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Tom Jones opens up about wife's death

ShowbizBy Sunday World
Tom Jones opens up about wife's death

Sir Tom Jones admits recovering from the death of his wife is the "hardest thing" he's ever done.

The 75-year-old singer was left devastated when Lady Melinda Rose Woodward, who was known as Linda, lost a short battle with cancer in April and he was close to tears as he discussed how he cancelled a string of concerts in order to be by her side during her last days.

He said: "It's very difficult, the hardest thing I've ever done in my life.

"We were married for 59 years, we knew each other since we were kids. It was fast, she had cancer.

"I was in the Philippines, that was when I got the call, that it was terminal. I had to stop. So I flew back to Los Angeles and she had a week left, in the hospital."

The couple married when they were just 16 and had son Mark, now 59, together and despite the 'It's Not Unusual' hitmaker's womaniser reputation, he insists Linda was the "most important thing" in his life.

In conversation with GQ's Dylan Jones at the Hay Festival in Wales, he said: "[I knew] she'd always been very important to me, always.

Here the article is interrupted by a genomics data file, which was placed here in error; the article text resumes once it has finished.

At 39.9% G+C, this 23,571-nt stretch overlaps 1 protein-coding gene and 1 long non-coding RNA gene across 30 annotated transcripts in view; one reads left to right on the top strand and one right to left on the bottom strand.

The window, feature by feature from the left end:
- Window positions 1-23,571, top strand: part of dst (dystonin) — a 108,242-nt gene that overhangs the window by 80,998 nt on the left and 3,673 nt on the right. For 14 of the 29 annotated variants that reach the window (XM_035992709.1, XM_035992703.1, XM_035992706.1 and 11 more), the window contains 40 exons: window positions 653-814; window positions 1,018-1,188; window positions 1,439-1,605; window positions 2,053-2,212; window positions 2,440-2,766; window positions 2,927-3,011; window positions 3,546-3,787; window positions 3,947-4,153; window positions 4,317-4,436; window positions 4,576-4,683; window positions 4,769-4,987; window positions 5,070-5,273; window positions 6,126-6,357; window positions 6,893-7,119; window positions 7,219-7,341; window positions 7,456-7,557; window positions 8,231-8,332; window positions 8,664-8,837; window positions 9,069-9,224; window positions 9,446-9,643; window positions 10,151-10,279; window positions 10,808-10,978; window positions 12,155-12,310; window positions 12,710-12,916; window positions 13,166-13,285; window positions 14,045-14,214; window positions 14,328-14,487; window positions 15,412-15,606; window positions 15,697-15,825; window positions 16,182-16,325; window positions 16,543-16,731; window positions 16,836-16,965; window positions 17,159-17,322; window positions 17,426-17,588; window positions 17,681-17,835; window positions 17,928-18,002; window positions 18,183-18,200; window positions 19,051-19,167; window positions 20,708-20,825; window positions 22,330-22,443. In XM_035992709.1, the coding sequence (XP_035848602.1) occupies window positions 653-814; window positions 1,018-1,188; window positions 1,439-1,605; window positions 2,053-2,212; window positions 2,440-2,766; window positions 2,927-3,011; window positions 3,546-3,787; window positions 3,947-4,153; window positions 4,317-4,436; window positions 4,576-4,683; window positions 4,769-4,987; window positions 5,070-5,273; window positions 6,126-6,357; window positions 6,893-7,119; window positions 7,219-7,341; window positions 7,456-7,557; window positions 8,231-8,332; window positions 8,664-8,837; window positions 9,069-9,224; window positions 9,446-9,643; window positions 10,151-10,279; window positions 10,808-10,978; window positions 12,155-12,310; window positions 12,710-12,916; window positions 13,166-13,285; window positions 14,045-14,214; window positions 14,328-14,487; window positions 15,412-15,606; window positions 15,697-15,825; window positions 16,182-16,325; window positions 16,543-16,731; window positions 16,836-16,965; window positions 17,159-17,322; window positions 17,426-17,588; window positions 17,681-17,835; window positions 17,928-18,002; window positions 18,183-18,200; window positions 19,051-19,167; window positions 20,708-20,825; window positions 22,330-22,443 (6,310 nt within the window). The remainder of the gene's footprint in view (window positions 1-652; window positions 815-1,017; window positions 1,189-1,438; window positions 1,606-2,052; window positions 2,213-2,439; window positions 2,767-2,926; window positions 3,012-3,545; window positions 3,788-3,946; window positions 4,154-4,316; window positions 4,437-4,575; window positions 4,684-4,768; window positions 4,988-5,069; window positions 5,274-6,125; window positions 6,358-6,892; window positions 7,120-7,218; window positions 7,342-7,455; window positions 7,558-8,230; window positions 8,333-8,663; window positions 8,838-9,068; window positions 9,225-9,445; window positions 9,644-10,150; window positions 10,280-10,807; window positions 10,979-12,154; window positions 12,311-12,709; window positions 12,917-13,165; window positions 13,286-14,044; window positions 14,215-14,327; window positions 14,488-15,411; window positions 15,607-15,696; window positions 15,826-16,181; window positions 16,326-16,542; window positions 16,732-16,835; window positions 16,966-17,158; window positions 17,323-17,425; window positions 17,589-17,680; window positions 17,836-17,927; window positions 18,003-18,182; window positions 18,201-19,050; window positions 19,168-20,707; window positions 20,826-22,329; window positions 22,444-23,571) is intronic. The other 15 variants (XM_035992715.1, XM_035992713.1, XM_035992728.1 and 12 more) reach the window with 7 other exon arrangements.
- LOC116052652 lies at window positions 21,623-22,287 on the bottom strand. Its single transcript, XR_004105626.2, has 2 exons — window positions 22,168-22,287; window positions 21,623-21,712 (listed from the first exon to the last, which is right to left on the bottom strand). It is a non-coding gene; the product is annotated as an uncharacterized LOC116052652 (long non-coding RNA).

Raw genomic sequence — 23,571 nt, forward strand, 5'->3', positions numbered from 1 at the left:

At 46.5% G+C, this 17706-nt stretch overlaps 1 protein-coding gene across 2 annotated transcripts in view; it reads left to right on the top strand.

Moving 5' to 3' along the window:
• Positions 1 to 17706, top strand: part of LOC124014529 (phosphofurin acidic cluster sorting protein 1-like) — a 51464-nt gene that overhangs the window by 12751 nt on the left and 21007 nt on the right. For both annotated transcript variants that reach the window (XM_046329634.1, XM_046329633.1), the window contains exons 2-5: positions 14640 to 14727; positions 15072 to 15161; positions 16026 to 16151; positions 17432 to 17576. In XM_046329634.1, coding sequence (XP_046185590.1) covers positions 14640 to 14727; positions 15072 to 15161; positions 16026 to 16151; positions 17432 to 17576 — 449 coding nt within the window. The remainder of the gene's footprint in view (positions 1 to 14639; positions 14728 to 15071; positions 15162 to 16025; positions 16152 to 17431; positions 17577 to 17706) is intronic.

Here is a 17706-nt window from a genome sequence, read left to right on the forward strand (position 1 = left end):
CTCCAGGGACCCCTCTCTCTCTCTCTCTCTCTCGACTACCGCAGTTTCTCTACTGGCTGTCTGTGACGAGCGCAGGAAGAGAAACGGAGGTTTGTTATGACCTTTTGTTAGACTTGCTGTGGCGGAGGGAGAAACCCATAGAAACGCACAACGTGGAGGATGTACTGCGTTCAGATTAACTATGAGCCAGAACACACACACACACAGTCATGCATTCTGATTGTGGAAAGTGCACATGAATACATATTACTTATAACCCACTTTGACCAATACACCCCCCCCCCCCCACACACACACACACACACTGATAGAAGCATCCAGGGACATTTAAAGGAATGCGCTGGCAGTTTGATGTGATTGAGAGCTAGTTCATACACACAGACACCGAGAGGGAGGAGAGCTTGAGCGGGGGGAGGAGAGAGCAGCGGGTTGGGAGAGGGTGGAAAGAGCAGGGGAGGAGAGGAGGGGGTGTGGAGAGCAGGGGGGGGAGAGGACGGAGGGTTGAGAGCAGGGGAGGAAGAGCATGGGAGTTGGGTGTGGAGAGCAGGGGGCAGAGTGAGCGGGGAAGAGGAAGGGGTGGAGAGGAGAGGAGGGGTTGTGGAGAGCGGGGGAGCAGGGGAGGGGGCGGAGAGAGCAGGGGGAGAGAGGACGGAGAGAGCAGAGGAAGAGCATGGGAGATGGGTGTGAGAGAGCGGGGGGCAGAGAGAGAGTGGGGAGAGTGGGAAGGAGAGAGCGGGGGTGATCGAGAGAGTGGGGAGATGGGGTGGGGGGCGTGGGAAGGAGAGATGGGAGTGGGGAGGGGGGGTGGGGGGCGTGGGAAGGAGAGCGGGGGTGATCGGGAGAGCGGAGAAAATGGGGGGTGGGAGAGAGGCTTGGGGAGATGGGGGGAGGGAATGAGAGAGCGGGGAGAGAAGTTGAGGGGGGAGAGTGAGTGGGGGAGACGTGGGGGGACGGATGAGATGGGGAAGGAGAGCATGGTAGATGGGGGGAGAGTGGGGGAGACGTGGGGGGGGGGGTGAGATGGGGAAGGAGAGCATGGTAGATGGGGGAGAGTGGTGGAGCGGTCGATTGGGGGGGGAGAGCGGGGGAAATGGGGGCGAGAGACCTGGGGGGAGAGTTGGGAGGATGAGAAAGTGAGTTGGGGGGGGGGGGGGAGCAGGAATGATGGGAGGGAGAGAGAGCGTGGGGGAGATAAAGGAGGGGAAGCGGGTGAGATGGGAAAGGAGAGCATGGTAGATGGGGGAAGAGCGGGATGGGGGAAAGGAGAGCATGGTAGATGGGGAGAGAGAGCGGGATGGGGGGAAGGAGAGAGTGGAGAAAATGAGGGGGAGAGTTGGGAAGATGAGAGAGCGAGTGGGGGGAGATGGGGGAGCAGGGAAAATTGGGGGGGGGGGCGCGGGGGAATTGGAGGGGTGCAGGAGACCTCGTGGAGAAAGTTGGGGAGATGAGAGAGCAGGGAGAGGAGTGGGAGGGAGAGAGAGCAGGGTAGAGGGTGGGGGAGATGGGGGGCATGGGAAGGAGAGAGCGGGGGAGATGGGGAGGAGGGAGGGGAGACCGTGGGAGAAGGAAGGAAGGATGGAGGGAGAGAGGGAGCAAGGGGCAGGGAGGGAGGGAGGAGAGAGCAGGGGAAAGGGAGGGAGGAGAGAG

"Now I realise that she might have been the most important thing in my life. I realise even more now, how important she was to me."

Despite rumours of a string of affairs, Tom insisted his marriage was never in jeopardy.

He wept as he said: "No. Never. Never crossed my mind; it didn't cross her mind. It was solid. We had a solid marriage that nothing could shake and we both felt that.

"I felt very lucky to have fallen in love at an early age. We were teenagers. We fell in love, not just in lust. A lot of teenagers fall in lust and then it doesn't last. But we knew this thing was forever, for as long as we would be alive. That's how strong the marriage was."

The devastated singer was unsure he'd be able to keep singing following the tragedy, but he insists he will be going ahead with a planned European tour following some final advice from Linda.

He said: "I have to do it. When Linda passed away it hit me so hard I didn't know whether I could or not, I really didn't. I said, 'Linda I don't know what I'm going to do.' She could see I was devastated, and I was. She said 'Don't worry, you'll be alright. Don't worry about it. Just go forward'."